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Album Review: Vitriola by Cursive

Cursive release their eighth album Vitriola on 5th October via Big Scary Monsters (UK/EU) / 15 Passenger (US). Over the past two decades, Cursive has become known for writing smart, tightly woven concept albums where frontman Tim Kasher turns his unflinching gaze on specific, oftentimes challenging themes, and examines them with an incisively brutal honesty. 2000’s Domestica dealt with divorce; 2003’s The Ugly Organ tackled art, sex, and relationships; 2006’s Happy Hollow skewered organized religion; 2009’s Mama, I’m Swollen grappled with the human condition and social morality; and 2012’s I Am Gemini explored the battle between good and evil.

This album required a different approach, one which is more fluid and less confined as the band deal with existentialism veering towards nihilism and despair; the ways in which society, much like a writer, creates and destroys; and an oncoming dystopia that feels eerily near at hand.

For the first time in 12 years the album reunites Kasher, guitarist/singer Ted Stevens and bassist Matt Maginn with founding drummer Clint Schnase, as well as co-producer Mike Mogis (Bright Eyes, M. Ward, Jenny Lewis) at ARC Studios in Omaha. They’re joined by Patrick Newbery on keys (who’s been a full-time member for years) and touring mainstay Megan Siebe on cello.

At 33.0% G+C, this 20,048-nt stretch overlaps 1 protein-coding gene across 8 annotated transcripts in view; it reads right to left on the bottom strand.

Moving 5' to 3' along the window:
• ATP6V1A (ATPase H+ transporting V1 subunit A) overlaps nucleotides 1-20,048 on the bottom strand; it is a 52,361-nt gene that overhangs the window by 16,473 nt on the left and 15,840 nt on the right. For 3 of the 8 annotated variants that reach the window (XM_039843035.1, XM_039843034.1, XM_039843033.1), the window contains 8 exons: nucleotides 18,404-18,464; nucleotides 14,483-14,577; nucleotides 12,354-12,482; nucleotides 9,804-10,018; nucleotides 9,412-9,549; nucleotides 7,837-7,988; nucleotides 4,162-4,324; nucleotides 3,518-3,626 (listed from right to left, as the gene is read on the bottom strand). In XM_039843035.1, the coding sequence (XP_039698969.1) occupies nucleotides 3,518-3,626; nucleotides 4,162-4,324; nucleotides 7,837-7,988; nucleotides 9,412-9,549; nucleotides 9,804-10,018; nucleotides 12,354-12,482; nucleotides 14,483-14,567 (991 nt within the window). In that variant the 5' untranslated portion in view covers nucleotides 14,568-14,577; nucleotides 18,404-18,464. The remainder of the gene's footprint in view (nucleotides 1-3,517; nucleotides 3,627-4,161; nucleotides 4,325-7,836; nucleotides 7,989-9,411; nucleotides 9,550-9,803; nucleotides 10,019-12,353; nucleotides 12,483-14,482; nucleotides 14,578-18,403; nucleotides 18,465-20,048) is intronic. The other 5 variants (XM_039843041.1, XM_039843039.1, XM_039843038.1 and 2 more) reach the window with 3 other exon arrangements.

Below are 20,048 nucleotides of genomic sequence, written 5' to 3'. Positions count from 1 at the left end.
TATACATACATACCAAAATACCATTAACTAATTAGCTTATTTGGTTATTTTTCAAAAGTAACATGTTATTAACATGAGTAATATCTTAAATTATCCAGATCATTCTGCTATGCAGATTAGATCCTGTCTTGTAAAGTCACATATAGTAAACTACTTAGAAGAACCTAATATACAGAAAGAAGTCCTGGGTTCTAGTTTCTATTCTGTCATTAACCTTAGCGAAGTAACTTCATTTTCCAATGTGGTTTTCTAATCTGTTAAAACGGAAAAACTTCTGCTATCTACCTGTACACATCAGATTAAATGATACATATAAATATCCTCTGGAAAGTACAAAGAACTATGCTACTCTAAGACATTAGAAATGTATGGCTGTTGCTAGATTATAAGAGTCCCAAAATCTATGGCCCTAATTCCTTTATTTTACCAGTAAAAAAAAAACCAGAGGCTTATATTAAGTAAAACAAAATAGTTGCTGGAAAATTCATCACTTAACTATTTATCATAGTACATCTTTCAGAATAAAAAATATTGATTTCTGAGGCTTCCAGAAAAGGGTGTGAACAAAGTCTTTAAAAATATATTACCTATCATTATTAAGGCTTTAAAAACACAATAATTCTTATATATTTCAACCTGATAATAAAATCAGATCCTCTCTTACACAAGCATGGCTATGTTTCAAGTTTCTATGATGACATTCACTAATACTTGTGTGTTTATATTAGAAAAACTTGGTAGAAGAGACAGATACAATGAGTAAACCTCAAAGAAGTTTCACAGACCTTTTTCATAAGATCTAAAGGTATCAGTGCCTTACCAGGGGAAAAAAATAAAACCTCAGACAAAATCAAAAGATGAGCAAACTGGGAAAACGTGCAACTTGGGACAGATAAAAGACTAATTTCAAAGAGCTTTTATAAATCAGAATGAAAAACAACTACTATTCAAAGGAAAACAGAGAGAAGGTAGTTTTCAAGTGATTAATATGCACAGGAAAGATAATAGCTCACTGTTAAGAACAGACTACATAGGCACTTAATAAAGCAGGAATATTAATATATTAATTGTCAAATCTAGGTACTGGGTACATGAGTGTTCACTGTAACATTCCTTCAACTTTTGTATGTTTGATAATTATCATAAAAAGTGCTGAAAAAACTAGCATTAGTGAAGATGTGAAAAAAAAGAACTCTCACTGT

It’s a wide and varied album and if you’re not familiar with Cursive you’ve probably never heard anything like it before. Opener ‘Free To Be Or Not To Be You And Me’ is relatively safe sounding but sets the tone of the album, bleakness the eternal searching for meaning and a dark future. From there on in its aggressive riffs duelling with a driving rhythm section and cello overlays.

‘Under The Rainbow’ challenges the listener with it’s aggression and immediacy. There’s no doubting the aggression and bristling guitars but somehow it almost turns into a pop track even though it acts as an indictment of the complacency of the privileged classes. ‘Remorse’ couldn’t be any bleaker and ‘Everending’ has a sumptuous bassline and overall beauty that contravenes the passionate end of the world remorse of the lyrics. The perfect example of how varied and unexpected each turn is.

‘Ghost Writer’ verges on the indie pop despite its self-critical basis, before closer ‘Noble Soldier/Dystopian Lament’ is genre defying masterpiece of devastating riffs and neo-folk all while taking a haunting look at potential and hopeless societal collapse.

What a ride.

AD Rating 7.5/10

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